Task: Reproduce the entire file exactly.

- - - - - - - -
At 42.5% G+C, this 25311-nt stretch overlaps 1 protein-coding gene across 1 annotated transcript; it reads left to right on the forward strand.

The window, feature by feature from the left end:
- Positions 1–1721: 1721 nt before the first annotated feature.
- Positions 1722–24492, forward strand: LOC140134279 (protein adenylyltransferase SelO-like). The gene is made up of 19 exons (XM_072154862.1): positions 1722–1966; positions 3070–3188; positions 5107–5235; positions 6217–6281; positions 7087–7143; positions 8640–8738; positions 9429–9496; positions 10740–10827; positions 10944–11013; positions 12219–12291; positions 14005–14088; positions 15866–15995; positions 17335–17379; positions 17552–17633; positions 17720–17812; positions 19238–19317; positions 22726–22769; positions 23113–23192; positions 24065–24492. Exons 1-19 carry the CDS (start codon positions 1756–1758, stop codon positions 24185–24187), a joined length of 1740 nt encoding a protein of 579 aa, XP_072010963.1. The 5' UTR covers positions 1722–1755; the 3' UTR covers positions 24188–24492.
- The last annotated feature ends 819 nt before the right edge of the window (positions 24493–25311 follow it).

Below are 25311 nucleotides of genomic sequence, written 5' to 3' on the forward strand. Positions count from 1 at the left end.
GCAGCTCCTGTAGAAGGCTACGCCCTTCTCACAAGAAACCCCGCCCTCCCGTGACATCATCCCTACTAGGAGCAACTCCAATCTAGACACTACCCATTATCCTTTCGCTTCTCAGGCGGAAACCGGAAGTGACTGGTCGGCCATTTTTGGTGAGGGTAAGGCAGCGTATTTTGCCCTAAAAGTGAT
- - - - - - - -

At 42.5% G+C, this 25311-nt stretch overlaps 1 protein-coding gene across 1 annotated transcript; it reads left to right on the forward strand.

The window, feature by feature from the left end:
- Positions 1–1721: 1721 nt before the first annotated feature.
- Positions 1722–24492, forward strand: LOC140134279 (protein adenylyltransferase SelO-like). The gene is made up of 19 exons (XM_072154862.1): positions 1722–1966; positions 3070–3188; positions 5107–5235; positions 6217–6281; positions 7087–7143; positions 8640–8738; positions 9429–9496; positions 10740–10827; positions 10944–11013; positions 12219–12291; positions 14005–14088; positions 15866–15995; positions 17335–17379; positions 17552–17633; positions 17720–17812; positions 19238–19317; positions 22726–22769; positions 23113–23192; positions 24065–24492. Exons 1-19 carry the CDS (start codon positions 1756–1758, stop codon positions 24185–24187), a joined length of 1740 nt encoding a protein of 579 aa, XP_072010963.1. The 5' UTR covers positions 1722–1755; the 3' UTR covers positions 24188–24492.
- The last annotated feature ends 819 nt before the right edge of the window (positions 24493–25311 follow it).

Below are 25311 nucleotides of genomic sequence, written 5' to 3' on the forward strand. Positions count from 1 at the left end.
GCAGCTCCTGTAGAAGGCTACGCCCTTCTCACAAGAAACCCCGCCCTCCCGTGACATCATCCCTACTAGGAGCAACTCCAATCTAGACACTACCCATTATCCTTTCGCTTCTCAGGCGGAAACCGGAAGTGACTGGTCGGCCATTTTTGGTGAGGGTAAGGCAGCGTATTTTGCCCTAAAAGTGAT